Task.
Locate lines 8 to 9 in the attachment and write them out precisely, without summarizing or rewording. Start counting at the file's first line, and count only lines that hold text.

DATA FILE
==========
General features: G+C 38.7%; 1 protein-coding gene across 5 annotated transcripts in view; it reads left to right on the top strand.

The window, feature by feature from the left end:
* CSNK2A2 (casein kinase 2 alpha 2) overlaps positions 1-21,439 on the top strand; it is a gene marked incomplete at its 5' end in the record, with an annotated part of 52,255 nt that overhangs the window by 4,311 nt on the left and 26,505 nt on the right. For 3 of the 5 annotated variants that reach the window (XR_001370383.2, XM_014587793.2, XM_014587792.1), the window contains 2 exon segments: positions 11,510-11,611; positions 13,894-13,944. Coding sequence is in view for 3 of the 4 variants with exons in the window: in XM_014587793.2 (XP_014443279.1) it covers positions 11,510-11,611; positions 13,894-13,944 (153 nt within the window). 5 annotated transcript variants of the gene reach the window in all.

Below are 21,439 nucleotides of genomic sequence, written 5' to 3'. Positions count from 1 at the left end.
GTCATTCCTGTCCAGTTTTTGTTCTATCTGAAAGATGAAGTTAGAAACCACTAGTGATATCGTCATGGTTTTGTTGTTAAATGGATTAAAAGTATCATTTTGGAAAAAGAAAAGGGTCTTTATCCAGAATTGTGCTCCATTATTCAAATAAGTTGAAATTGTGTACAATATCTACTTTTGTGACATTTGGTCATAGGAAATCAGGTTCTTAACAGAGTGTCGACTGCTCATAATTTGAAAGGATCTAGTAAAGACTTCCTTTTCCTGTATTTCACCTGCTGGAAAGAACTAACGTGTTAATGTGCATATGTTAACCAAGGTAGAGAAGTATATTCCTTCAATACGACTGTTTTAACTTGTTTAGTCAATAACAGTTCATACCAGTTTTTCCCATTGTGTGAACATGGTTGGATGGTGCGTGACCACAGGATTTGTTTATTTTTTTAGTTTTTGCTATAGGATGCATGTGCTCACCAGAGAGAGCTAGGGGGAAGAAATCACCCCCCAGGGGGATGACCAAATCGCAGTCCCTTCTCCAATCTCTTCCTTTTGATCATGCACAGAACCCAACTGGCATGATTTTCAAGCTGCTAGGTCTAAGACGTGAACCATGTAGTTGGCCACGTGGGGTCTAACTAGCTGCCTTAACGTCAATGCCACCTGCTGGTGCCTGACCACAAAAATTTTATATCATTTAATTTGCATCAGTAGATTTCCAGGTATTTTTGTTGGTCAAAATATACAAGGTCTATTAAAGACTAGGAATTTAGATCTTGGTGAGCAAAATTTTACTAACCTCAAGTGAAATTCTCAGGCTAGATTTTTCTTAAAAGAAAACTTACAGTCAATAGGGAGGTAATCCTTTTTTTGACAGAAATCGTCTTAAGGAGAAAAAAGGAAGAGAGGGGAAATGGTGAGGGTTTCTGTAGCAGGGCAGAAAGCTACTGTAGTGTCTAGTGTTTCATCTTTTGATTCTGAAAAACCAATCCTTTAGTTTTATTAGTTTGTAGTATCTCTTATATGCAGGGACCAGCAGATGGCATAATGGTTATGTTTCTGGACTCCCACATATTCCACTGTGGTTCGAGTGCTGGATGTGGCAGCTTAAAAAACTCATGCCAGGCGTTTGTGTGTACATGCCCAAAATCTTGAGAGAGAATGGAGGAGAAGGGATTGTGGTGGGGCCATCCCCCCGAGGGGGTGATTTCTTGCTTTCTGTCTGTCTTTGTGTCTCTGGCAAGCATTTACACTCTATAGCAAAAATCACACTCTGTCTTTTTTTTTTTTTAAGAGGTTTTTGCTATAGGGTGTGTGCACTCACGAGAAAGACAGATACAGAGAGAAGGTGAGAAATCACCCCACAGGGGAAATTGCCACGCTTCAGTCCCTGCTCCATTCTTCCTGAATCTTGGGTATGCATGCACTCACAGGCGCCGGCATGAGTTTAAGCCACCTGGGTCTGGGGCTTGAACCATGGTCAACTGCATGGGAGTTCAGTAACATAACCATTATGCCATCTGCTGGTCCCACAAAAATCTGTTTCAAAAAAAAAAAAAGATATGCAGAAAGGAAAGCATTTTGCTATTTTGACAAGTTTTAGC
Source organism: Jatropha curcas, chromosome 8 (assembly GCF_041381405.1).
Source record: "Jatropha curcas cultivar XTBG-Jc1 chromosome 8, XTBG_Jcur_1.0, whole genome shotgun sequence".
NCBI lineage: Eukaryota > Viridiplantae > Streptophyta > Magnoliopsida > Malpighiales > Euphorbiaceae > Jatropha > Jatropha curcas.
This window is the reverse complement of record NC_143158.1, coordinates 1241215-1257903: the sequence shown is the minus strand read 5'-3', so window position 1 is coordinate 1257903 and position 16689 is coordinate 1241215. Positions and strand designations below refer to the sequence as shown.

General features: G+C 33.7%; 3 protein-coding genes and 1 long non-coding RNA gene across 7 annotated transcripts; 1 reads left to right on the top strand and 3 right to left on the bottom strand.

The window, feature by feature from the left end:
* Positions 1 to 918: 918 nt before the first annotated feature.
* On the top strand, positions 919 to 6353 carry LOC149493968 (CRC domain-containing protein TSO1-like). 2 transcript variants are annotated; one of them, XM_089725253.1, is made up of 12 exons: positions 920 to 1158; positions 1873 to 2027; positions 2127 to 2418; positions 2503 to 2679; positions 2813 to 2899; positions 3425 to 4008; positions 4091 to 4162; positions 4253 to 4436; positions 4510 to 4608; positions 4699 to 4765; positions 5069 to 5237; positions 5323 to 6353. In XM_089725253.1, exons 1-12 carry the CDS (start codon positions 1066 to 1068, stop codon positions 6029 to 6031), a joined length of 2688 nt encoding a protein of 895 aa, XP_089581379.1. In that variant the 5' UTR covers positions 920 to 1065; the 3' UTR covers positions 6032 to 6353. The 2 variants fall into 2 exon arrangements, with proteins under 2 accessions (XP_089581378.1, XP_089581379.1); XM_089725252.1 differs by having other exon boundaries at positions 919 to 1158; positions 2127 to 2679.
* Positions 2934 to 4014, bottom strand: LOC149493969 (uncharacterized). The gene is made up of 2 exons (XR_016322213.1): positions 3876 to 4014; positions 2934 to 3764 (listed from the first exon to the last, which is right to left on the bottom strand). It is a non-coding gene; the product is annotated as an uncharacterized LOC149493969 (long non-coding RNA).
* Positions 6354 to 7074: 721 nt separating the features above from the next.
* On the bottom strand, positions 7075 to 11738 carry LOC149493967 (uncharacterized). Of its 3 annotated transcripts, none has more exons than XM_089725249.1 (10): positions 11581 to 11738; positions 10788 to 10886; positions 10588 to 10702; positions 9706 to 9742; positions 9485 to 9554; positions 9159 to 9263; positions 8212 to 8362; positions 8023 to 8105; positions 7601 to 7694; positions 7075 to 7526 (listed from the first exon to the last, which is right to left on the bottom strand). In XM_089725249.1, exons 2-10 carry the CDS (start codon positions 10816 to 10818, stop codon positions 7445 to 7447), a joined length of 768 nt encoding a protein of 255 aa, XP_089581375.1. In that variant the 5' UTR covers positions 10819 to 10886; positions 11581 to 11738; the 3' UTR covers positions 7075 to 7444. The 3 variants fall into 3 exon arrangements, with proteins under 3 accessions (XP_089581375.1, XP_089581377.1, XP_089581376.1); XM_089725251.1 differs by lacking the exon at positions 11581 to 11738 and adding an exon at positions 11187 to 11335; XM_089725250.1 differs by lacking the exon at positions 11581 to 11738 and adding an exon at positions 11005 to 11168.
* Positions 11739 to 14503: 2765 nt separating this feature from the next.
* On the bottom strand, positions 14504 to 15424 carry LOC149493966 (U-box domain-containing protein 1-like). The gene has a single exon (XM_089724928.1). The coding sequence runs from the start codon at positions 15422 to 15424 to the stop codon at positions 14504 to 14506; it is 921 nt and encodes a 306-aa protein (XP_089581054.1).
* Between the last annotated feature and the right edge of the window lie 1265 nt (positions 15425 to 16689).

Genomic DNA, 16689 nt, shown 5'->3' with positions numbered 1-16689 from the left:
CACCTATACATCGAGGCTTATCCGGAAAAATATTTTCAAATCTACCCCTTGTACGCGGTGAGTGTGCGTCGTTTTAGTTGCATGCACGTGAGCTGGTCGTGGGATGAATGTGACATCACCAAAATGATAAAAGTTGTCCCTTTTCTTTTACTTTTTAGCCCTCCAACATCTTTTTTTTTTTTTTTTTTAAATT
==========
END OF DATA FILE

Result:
NCBI lineage: Eukaryota > Viridiplantae > Streptophyta > Magnoliopsida > Malpighiales > Euphorbiaceae > Jatropha > Jatropha curcas.
This window is the reverse complement of record NC_143158.1, coordinates 1241215-1257903: the sequence shown is the minus strand read 5'-3', so window position 1 is coordinate 1257903 and position 16689 is coordinate 1241215. Positions and strand designations below refer to the sequence as shown.